Speaking on the TOMorrow podcast, former Bayern Munich CEO Karl-Heinz Rummenigge shared his concerns about the Bundesliga’s competitiveness in the face of the Premier League.
From this weekend stadiums across the Bundesliga and the 2. Bundesliga are back to capacity again, Borussia Dortmund’s ground is sold out for the first time since 29 February 2020 with 81,365 spectators in attendance for their game against RB Leipzig on Saturday evening. The 2. Bundesliga match between Dynamo Dresden and Schalke will be watched by 30,000 spectators. Two years after the start of the Covid-19 pandemic, German football is looking forward to normality again.
But have Bundesliga clubs learned anything from the pandemic? If you ask Karl-Heinz Rummenigge the answer is basically no: “The big problem with professional football here is that it does not appear to change in spite of circumstances or challenges like what happened during the pandemic.”
Rummenigge is focused on the financial situation of the 18 Bundesliga clubs. With an eye on the Premier League, the top clubs of La Liga and Ligue 1, the former Bayern CEO raised his concerns in particular about the transfer fees available to the German clubs: “Salaries and transfer fees are still rising and any industry that increases its budgets during a crisis will have to pay a bill for that at some point and keeping up with the big money clubs is becoming a challenge for the Bundesliga,” Rummenigge explained.
Bayern are the ‘money kings’ of the Bundesliga but even they have had to let top-talent David Alaba move to Real Madrid following a breakdown in contract negotiations. The Munich team were unable to meet the Austrian defender’s salary demand which Kicker reported to be €22.5m per season.
Likewise, Niklas Süle rejected a new contract at the Allianz Arena for an unspecified ‘improved deal’ with Borussia Dortmund. There are also rumours this week in Germany’s leading Sports title Kicker Sportmagazin of a serious offer from Barcelona for Robert Lewandowski.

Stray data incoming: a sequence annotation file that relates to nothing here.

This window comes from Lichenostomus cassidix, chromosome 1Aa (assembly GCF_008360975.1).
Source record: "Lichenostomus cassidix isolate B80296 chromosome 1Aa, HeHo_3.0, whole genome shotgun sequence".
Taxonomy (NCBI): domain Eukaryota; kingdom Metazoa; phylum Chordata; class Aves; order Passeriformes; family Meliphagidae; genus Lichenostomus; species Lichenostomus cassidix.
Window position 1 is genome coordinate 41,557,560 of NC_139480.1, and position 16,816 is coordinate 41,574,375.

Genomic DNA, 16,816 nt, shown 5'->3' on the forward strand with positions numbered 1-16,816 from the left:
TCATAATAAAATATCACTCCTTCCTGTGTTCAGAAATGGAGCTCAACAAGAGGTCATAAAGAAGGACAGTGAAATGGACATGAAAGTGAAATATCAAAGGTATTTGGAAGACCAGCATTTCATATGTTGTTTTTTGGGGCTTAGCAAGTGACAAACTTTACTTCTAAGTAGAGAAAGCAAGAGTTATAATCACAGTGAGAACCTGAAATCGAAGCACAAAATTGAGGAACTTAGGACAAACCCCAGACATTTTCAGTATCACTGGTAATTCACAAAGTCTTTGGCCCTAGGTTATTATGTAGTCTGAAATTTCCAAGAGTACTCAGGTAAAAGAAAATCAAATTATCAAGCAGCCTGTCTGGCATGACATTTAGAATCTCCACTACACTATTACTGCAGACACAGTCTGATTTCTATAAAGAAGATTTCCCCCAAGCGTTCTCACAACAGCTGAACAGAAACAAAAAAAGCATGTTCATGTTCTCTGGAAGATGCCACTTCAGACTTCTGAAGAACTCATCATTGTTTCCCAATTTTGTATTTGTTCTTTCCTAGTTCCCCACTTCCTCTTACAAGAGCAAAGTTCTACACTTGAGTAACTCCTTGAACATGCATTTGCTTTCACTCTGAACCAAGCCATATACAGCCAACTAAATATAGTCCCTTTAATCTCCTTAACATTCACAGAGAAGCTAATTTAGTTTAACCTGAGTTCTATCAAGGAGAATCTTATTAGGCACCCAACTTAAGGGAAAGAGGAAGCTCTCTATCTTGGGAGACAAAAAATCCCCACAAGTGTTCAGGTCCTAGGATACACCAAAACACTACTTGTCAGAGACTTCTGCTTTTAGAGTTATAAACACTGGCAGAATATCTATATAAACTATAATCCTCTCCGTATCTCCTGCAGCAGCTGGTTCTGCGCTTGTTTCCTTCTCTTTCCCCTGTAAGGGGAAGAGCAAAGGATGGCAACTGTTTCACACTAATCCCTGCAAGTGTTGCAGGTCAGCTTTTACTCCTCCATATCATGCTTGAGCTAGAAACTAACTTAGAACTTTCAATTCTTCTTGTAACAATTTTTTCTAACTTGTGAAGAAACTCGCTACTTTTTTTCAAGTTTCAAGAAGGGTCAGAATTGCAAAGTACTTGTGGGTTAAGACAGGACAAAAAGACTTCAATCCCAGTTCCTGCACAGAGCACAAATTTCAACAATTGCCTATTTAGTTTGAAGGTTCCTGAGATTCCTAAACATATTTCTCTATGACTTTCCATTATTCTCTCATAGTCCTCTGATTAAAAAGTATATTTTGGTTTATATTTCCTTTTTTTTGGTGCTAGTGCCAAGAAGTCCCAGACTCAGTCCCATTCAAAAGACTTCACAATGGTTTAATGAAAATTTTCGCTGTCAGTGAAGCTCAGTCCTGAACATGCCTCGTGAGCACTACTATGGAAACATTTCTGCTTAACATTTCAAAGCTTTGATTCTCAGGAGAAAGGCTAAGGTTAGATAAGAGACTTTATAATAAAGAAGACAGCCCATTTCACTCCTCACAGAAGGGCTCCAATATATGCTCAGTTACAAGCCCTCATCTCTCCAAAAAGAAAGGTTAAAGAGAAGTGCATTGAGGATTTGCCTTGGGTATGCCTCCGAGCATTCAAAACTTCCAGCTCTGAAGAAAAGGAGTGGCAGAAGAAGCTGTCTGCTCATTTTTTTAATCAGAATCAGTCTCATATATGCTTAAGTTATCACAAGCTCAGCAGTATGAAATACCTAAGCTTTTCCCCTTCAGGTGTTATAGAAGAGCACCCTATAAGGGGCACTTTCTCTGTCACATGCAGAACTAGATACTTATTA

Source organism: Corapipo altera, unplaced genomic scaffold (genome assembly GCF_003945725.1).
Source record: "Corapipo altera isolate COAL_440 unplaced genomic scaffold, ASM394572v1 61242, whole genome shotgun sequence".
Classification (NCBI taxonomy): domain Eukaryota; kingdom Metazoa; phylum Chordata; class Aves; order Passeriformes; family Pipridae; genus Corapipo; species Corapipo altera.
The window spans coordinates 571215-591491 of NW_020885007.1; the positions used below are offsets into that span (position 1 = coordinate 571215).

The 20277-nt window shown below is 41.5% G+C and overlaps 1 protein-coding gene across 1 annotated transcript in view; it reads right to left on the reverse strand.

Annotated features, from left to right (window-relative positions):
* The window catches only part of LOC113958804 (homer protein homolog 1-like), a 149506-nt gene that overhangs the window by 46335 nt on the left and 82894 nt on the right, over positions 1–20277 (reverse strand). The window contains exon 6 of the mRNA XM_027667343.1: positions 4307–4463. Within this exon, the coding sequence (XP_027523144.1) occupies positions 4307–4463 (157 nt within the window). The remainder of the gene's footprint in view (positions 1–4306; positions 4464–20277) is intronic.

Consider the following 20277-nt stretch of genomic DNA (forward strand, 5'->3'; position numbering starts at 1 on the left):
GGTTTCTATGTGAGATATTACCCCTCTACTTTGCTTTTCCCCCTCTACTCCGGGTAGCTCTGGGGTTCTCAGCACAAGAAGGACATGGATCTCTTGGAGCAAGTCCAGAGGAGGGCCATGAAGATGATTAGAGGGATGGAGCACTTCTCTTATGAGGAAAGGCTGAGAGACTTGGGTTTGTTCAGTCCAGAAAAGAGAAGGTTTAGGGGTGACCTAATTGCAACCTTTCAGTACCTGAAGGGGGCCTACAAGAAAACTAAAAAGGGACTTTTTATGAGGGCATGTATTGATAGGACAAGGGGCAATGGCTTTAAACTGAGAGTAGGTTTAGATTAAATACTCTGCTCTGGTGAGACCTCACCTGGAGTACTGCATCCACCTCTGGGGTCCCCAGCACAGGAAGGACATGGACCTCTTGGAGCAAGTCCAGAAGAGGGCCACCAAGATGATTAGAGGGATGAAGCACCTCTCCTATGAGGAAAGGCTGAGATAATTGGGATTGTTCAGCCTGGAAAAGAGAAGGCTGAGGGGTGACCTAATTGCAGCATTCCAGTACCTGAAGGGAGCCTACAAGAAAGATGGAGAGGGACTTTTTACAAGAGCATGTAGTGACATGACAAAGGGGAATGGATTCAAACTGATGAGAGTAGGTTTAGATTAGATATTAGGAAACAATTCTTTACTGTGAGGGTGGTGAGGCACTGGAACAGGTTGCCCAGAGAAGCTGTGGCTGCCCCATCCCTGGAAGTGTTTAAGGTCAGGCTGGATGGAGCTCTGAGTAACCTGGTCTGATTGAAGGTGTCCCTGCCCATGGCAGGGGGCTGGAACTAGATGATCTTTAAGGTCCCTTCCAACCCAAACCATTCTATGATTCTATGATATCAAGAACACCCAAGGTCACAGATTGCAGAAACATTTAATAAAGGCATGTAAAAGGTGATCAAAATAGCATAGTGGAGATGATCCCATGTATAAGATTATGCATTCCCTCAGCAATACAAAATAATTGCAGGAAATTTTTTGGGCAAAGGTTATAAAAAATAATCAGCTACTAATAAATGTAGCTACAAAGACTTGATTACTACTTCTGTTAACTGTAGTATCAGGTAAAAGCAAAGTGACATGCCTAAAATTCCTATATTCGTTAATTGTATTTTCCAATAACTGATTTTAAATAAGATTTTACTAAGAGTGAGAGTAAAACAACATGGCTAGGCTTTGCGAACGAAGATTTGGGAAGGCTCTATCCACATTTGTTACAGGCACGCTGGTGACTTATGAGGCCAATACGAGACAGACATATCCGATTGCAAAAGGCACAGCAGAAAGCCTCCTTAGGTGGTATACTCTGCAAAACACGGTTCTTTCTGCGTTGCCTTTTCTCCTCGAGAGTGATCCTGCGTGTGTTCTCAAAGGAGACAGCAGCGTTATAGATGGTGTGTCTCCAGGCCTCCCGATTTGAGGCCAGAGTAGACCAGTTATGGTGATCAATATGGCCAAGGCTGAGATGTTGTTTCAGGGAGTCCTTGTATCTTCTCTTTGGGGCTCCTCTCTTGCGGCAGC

Likewise, Thomas Müller and Manuel Neuer are also in the midst of contract negotiations and the resolve of Bayern bosses is being tested with Müller in particular repeatedly raising his concerns about a lack of a suitable contract extension in the press in recent weeks.
Rummenigge, himself a former world-class striker with Bayern and one of the first million-dollar transfers in Bundesliga history, moving from Bayern to Inter in 1984, sees UEFA as being primarily responsible for a “worrying debt level in the game.”
In particular, Barcelona whose debts currently stand at €454m and Real Madrid who reported liabilities of €354m for 20/21 are highlighted by the 66-year-old for flaunting the Financial Fair Play rules: “The Fair Play rules are simply not working, clubs should not be spending more than they take in simple,” the two-time Ballon d’Or winner said.
It is not La Liga however that the 66-year-old highlighted as the primary problem but England’s top tier: “The Premier League is the primary driving force in European football, their clubs are at the top of their game, especially this season only the two top Spanish clubs and PSG can keep up, surely it’s not in UEFA’s interest for one league to be so dominant?.”
Rummenigge who as a player twice won the predecessor of the Champions League, the European Cup with the Munich club, raised his concerns in particular about the “limitations that the ’50+1′ rule imposes on clubs.” The regulation which limits any single investor to owning a maximum of 49% of any Bundesliga club has been in place since 2000 and came under fire in the interview: “The 50+1 rule is a huge handicap and the big question that has to be asked in the Bundesliga is how long can we afford restrictions that prioritise tradition more than competitiveness?.”
Whilst Rummenigge acknowledged the fan’s desire to maintain the historically strong ties with the clubs that the member-owned club structure which is maintained by the 50+1 rule he also criticised the regulation for being outdated: “Tradition is a great asset in German football which is deeply valued by most of our fans. But if we don’t reform the 50+1 rule so that investors are allowed to invest in the Bundesliga at some point soon then the question arises as to how long the Bundesliga can maintain competitiveness.”